Adding screenshots | How to contribute

Adding screenshots

We write Knowledge Base articles to work without screenshots but boy they sure do make things easier — especially for novice users. So please don't be shy about adding screenshots to the articles you work on.

What makes a good screenshot?

  • Screenshots illustrate a procedure that's difficult to understand. You don't have to have a screenshot for every step — just the ones where you want to make sure someone doesn't miss an important detail.
  • They match what the user sees on his/her screen. This is why we have the ability (using {for} markup) to show Windows screenshots to Windows users and Mac screenshots to Mac users.
  • They include enough context that someone can tell what part of the interface they are viewing.
  • They use the current OS and Firefox default configurations. So that means, for example, Windows 7 aero and the latest Firefox with no customizations. The easiest way to get Firefox back to its default state is to create a new profile that you use just for making screenshots. See Use the Profile Manager to create and remove Firefox profiles for instructions.

Focus on making Windows screenshots

Windows users account for over 90% of our visitors. So a Windows screenshot will be seen, on average, 9X more than a Mac and Linux screenshot combined. Making screenshots is time intensive. If you only have time for one set, please focus your efforts on Windows screenshots.

Creating Windows screenshots

These instructions use the Windows 7 built-in print screen command and the Paint program.

  1. First, turn on the default Windows 7 Aero theme and make your desktop background white:
    • Right-click on your desktop and choose Personalize.
      screenshots-win-1
    • Under Aero Themes, select Windows 7.
    • Then click the Desktop Background link at the bottom of the window and choose a solid white background.
  2. Next, set up the situation you want to screenshot. When you've got it how you want it, press Print Screen or Prnt Scrn on your keyboard.
  3. Go to the Start menu and open up the Paint program.
  4. Once Paint is open, click Paste and your screenshot will appear.
    screenshots-win-2
  5. Now let's crop the image to just the relevant part:
    • Make sure you have the rectangular selection method selected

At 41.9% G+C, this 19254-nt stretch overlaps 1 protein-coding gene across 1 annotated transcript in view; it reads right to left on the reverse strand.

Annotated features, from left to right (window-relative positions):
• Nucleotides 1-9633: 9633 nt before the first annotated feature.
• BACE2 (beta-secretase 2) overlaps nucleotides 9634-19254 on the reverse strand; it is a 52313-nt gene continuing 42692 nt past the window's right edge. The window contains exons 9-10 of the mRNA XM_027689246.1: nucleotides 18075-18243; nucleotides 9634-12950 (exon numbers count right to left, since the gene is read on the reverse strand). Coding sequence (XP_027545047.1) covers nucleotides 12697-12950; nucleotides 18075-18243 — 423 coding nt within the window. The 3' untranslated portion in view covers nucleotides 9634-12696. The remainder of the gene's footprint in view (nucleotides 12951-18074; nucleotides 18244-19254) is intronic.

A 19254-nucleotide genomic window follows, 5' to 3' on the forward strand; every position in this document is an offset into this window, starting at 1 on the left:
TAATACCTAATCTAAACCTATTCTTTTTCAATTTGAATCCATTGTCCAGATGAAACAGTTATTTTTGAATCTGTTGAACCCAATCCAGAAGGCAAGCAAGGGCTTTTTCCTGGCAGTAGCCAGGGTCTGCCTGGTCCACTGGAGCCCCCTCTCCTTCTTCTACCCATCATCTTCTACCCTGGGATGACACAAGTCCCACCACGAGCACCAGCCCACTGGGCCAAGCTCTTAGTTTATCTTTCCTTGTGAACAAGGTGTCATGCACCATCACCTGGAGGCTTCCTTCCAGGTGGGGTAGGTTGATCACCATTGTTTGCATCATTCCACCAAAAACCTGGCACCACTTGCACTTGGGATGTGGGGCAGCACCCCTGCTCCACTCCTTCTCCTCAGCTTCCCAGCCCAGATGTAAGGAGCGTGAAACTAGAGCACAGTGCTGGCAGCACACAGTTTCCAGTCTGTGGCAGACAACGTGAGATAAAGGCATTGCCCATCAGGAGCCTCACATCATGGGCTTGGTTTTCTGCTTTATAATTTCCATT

screenshots-win-3
    • Then use that rectangular selection to draw a box around the area that you want to include...
      screenshots-win-4
      ... and then click Crop.
      screenshots-win-5
  6. Use red callouts to highlight things (like what people should click on) in the screenshot.
    screenshots-win-6
  7. When you are done cropping and highlighting, scale down large images to less than 650 pixels wide so they will fit on the page properly.
    screenshots-win-8
  8. Finally, save your image as a PNG so you can upload it to the media gallery.
    screenshots-win-7

Creating Mac screenshots

These instructions are for Mac OS 10.7 Lion and the Preview application.

  1. First, control-click on your desktop, choose Change Desktop Background... and make your desktop background white.
    screenshots-mac-1
  2. Next, set up the situation you want to screenshot. When you've got it how you want, press command + 3 on your keyboard and a screenshot will placed on your desktop.
  3. Go to your desktop, double-click the screenshot and it will open with the Preview application.
  4. Now let's crop the image to just the relevant part:
    • Use the rectangular selection to draw a box around the area that you want to include...
    • ... and then go to the Tools and select Crop.
      screenshots-mac-2
  5. Use red callouts to highlight things (like what people should click on) in the screenshot.
    screenshots-mac-3
  6. When you are done cropping and highlighting, scale down large images to less than 650 pixels wide so they will fit on the page properly.
    screenshots-mac-4
  7. Finally, save your image as a PNG so you can upload it to the media gallery.
    screenshots-mac-5

Creating Linux screenshots

These instructions are for Ubuntu Linux with the Unity interface

  1. First, control-click on your desktop, choose Change Desktop Background and make your desktop background white.